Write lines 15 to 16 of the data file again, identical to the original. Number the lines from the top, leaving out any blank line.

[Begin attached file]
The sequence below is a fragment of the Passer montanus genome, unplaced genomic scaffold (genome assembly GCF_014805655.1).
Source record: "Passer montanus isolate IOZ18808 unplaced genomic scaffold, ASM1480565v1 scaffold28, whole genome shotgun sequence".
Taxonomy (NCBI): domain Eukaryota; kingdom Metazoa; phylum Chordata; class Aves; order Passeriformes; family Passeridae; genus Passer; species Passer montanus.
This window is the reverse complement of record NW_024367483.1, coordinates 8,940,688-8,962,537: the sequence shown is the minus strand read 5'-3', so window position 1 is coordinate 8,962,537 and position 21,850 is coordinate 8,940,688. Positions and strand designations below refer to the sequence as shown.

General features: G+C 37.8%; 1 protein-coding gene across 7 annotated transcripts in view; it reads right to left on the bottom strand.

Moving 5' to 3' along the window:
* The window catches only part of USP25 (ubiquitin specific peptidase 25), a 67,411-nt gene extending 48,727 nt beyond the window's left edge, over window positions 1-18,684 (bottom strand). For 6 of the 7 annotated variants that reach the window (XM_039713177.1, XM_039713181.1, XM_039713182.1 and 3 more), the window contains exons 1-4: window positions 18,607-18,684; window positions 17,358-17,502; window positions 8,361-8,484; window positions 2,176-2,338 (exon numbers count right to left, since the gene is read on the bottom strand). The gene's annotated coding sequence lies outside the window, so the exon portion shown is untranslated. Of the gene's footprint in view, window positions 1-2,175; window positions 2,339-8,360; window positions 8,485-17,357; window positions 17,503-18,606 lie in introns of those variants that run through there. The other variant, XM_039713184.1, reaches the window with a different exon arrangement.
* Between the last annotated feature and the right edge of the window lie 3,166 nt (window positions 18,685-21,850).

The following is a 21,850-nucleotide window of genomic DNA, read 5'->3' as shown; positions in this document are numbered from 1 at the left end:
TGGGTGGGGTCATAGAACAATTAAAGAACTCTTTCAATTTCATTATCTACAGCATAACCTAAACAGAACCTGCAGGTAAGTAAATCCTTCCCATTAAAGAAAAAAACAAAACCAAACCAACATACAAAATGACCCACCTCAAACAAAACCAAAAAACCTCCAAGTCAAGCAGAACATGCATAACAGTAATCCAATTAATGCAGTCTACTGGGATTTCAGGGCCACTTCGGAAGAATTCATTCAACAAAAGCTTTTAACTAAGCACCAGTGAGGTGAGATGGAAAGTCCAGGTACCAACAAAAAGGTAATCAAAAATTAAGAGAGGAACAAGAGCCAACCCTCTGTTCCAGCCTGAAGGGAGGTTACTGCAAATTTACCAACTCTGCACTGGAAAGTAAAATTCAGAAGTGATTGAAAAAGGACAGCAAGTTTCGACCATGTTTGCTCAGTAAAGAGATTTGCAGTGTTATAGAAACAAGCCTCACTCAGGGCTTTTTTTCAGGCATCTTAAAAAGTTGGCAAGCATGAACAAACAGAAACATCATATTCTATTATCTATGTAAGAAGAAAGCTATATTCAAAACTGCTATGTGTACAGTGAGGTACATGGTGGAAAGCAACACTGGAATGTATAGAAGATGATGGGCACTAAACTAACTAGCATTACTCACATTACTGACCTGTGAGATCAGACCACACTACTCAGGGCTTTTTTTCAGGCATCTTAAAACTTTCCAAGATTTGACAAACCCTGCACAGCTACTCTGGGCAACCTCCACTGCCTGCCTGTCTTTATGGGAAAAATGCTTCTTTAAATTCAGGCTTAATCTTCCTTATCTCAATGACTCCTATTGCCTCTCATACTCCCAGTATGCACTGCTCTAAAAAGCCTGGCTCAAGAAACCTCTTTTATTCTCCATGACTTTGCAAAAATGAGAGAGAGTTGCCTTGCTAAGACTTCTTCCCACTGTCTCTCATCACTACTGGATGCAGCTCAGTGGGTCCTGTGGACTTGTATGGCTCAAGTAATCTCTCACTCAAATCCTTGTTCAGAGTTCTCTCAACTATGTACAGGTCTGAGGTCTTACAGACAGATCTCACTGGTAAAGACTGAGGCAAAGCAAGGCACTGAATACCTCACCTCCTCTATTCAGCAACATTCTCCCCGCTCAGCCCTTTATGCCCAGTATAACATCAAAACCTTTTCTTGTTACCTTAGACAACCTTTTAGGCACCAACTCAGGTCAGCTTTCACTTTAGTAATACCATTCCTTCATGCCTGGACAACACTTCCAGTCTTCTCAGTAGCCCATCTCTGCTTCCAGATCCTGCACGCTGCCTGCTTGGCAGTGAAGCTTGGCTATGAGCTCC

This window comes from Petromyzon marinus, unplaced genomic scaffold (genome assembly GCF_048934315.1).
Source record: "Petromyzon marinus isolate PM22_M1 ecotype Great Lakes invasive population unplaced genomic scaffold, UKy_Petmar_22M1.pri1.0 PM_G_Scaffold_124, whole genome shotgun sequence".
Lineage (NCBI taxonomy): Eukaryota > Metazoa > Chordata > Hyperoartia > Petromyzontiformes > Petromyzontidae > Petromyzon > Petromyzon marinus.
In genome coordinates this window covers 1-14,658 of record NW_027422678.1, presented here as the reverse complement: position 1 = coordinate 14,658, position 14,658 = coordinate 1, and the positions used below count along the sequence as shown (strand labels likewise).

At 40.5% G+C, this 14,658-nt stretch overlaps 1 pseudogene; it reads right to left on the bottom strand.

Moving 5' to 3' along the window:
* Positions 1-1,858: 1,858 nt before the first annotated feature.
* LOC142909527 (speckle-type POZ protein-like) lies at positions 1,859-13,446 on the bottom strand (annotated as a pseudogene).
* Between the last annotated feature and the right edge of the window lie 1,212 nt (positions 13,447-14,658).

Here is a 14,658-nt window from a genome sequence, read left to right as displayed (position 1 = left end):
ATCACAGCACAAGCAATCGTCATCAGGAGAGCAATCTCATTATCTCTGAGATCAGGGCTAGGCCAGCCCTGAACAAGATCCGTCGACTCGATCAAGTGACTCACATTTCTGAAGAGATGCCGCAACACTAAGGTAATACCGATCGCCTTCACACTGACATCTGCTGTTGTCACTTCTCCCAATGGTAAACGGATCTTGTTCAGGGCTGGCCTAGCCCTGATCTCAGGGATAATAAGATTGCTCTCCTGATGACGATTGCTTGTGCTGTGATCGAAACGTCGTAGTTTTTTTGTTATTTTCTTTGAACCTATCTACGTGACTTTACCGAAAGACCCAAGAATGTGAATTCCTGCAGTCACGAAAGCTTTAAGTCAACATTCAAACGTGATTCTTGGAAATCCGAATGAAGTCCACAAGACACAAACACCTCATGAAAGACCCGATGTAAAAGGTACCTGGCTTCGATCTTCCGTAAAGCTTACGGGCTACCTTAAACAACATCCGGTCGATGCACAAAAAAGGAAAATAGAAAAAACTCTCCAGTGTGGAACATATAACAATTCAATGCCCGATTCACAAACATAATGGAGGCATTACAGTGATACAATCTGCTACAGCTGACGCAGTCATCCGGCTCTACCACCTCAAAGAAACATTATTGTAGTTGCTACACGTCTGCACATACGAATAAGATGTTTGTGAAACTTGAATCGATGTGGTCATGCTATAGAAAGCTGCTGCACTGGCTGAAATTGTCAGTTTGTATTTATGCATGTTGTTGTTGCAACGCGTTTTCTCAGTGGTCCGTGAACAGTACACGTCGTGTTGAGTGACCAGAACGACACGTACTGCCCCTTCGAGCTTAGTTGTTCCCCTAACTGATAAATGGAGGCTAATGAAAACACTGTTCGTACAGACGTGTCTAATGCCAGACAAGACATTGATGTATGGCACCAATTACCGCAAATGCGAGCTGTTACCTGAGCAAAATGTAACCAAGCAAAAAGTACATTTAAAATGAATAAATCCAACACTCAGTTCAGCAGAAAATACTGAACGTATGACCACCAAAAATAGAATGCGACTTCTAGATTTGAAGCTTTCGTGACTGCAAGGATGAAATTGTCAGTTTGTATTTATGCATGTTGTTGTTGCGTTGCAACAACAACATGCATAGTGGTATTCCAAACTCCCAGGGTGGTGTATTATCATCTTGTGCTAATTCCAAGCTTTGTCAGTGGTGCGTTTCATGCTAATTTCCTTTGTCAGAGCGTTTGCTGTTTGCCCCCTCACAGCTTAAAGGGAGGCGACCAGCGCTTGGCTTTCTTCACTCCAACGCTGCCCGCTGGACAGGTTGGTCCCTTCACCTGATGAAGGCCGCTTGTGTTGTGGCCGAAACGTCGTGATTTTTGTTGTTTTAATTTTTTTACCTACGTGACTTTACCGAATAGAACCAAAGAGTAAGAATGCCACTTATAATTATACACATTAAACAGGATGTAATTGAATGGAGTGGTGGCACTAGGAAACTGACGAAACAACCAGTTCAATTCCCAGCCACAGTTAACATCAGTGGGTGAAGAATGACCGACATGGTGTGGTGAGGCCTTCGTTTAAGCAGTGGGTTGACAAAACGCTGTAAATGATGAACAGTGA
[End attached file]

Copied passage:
At 40.5% G+C, this 14,658-nt stretch overlaps 1 pseudogene; it reads right to left on the bottom strand.

Moving 5' to 3' along the window: